Our brilliantly capable reading brains even appear to have regions specialized for reading (one called the “visual word form area”), something researchers like Stanislas Dehaene and Laurent Cohen, for example, discuss, and Dehaene takes up in his recent book, The Reading Brain. The whiff of a reading instinct is also apparent in the near-universality of writing and reading. Writing is found in nearly every human society today, and there are strong universal tendencies across writing (e.g., in the number of strokes per character among phonemic writing systems like ours, and in the ways that strokes can interconnect to build characters, something I discussed in Chapter 4 of The Vision Revolution).
If we can appear to have a reading instinct without actually having one, perhaps the instinct-iness of language and music is an illusion. Perhaps the story of the origins of speech and music is the same as the story underlying our ability to read, whatever that story might be.
It does not escape Pinker’s notice that his illustration of language’s power is communicated to a reader, not a listener. He says in the paragraph following the octopus-soda-soap excerpts,
True, my demonstrations depended on our ability to read and write, and this makes our communication even more impressive by bridging gaps of time, space, and acquaintanceship. But writing is clearly an optional accessory; the real engine of verbal communication is the spoken language we acquired as children.Writing is optional, Pinker says, but optional for what? Speech and writing serve distinct functions. As Pinker notes, writing, but not speech, can bridge space and time, giving writing a a power akin to a superpower (for example, if I’m dead when you’re reading this, then you’re not merely reading, but spirit reading!). And as I discuss in The Vision Revolution, writing serves functions that audio recordings (which can also bridge space and time) cannot, allowing the reader to interact and upload content so efficiently that it changed us from Homo sapiens to a universally programmable Homo turingipithecus. And these distinct functions of writing are not optional: recorded history and modern civilization depend on it!
At any rate, optional or not, we appear to be designed to read, and yet have no reading instinct. How is this possible?
The answer is that rather than our brains being designed for reading, reading is designed for our brains. Writing is a technology that has been optimized over time by the forces of cultural selection to be good for our visual system. We have no reading instinct. Instead, writing has a brain instinct, something neuroscientist Stanislas Dehaene calls “neuronal recycling.”
In particular, in my research and in my previous book, The Vision Revolution, I have put forth and provided evidence to support a specific theory for how culture managed to shape writing for the brain: Writing was culturally selected to look in fundamental respects like nature, just the look our evolutionarily illiterate visual system is highly competent at processing. Writing doesn’t have a brain instinct so much as a nature instinct.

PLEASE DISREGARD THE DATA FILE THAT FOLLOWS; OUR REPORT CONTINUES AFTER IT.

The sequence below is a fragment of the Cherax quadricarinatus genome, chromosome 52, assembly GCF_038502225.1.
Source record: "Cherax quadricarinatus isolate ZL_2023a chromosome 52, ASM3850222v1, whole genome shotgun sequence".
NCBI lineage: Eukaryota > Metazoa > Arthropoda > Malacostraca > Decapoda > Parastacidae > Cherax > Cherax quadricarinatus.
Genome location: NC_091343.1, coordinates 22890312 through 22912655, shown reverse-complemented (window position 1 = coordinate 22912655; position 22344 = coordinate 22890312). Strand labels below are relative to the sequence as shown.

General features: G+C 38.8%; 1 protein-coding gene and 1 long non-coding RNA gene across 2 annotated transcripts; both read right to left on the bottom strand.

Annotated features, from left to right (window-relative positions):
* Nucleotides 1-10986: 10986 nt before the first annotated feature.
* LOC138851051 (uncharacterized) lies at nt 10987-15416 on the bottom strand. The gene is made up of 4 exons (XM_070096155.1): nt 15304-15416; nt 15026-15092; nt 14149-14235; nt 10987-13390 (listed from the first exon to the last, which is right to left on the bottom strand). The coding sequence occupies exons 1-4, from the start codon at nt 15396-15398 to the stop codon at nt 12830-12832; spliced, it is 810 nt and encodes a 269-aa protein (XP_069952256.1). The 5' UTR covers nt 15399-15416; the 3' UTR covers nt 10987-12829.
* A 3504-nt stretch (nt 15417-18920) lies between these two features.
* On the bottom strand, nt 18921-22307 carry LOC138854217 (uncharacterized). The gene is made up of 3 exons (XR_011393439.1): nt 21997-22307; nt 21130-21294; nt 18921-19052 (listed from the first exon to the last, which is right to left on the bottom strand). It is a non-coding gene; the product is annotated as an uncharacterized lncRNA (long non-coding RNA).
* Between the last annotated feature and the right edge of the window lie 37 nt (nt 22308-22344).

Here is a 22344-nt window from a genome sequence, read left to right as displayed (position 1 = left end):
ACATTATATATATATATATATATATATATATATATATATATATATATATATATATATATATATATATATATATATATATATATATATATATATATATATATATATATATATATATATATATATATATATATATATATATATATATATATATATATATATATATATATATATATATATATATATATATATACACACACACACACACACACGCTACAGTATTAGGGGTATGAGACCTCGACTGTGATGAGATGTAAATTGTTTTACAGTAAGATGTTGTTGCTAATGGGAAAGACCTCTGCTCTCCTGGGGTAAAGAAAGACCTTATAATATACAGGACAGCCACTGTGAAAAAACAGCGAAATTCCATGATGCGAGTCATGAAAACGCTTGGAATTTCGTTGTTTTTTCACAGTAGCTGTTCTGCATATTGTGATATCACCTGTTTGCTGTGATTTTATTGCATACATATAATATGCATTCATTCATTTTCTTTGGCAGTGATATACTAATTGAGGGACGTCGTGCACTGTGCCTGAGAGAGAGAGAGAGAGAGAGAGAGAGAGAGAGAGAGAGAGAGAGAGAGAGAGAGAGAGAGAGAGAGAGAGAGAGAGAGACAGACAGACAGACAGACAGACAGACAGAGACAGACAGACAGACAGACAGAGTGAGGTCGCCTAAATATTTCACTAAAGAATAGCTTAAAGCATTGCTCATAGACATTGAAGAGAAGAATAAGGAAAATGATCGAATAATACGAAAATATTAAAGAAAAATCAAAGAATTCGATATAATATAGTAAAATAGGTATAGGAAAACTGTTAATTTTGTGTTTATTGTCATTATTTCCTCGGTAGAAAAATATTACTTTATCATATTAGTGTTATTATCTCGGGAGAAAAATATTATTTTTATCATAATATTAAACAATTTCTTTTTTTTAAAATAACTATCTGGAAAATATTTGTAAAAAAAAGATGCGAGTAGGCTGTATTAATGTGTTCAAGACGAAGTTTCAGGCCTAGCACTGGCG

For writing, then, the whiff of design is not because of an instinct. The designer is not natural selection, but cultural selection. The tight fit between reading and the brain is because reading bent for the brain, not the other way around. And the tight fit was achieved via what I call Nature-Harnessing, mimicking nature so as to harness evolutionarily ancient brain mechanisms for a new purpose.
And now we are poised to see the purpose of this book.
If cultural selection can give us writing shaped like nature that is thereby optimized for our visual system, and do so in just several thousand years, then imagine how well optimized for our brains speech and music may be if they have been culturally evolving for hundreds of thousands of years to be good for our auditory systems! What if writing, speech and music are all products of culture, but, consistent with the fact that we’re not general-purpose machines, they are highly designed technologies shaped for our minds?
And, more specifically, what if, like writing, these two auditory capabilities – speech and music – have come to sound like nature, and thereby harness ancient highly efficient brain mechanisms that were never intended for language or music?
But what in nature might speech and music sound like? That’s the topic of the book. Before getting into speech and music, however, we must discuss in more detail the general nature-harnessing approach that I believe explains writing, speech and music – and explains who we are today – and that’s the topic of Chapter 1.